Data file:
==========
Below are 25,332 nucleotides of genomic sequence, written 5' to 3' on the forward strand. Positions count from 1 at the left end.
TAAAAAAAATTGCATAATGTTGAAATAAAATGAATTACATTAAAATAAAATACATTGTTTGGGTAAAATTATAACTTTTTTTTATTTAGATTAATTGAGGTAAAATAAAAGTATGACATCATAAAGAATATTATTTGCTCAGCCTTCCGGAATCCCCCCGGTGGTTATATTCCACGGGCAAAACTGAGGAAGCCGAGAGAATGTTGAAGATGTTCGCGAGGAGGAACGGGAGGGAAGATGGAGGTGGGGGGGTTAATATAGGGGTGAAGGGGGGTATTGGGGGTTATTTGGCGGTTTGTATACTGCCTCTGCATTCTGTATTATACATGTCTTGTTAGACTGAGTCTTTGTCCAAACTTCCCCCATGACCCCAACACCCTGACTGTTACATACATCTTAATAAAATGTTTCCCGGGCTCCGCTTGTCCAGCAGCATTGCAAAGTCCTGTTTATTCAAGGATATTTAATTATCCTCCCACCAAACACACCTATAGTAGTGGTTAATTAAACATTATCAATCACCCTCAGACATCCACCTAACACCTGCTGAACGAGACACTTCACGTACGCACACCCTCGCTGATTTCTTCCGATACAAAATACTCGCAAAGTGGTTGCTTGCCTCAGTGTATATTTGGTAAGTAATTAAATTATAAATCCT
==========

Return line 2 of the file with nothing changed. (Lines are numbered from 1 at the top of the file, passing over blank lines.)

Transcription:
TAAAAAAAATTGCATAATGTTGAAATAAAATGAATTACATTAAAATAAAATACATTGTTTGGGTAAAATTATAACTTTTTTTTATTTAGATTAATTGAGGTAAAATAAAAGTATGACATCATAAAGAATATTATTTGCTCAGCCTTCCGGAATCCCCCCGGTGGTTATATTCCACGGGCAAAACTGAGGAAGCCGAGAGAATGTTGAAGATGTTCGCGAGGAGGAACGGGAGGGAAGATGGAGGTGGGGGGGTTAATATAGGGGTGAAGGGGGGTATTGGGGGTTATTTGGCGGTTTGTATACTGCCTCTGCATTCTGTATTATACATGTCTTGTTAGACTGAGTCTTTGTCCAAACTTCCCCCATGACCCCAACACCCTGACTGTTACATACATCTTAATAAAATGTTTCCCGGGCTCCGCTTGTCCAGCAGCATTGCAAAGTCCTGTTTATTCAAGGATATTTAATTATCCTCCCACCAAACACACCTATAGTAGTGGTTAATTAAACATTATCAATCACCCTCAGACATCCACCTAACACCTGCTGAACGAGACACTTCACGTACGCACACCCTCGCTGATTTCTTCCGATACAAAATACTCGCAAAGTGGTTGCTTGCCTCAGTGTATATTTGGTAAGTAATTAAATTATAAATCCT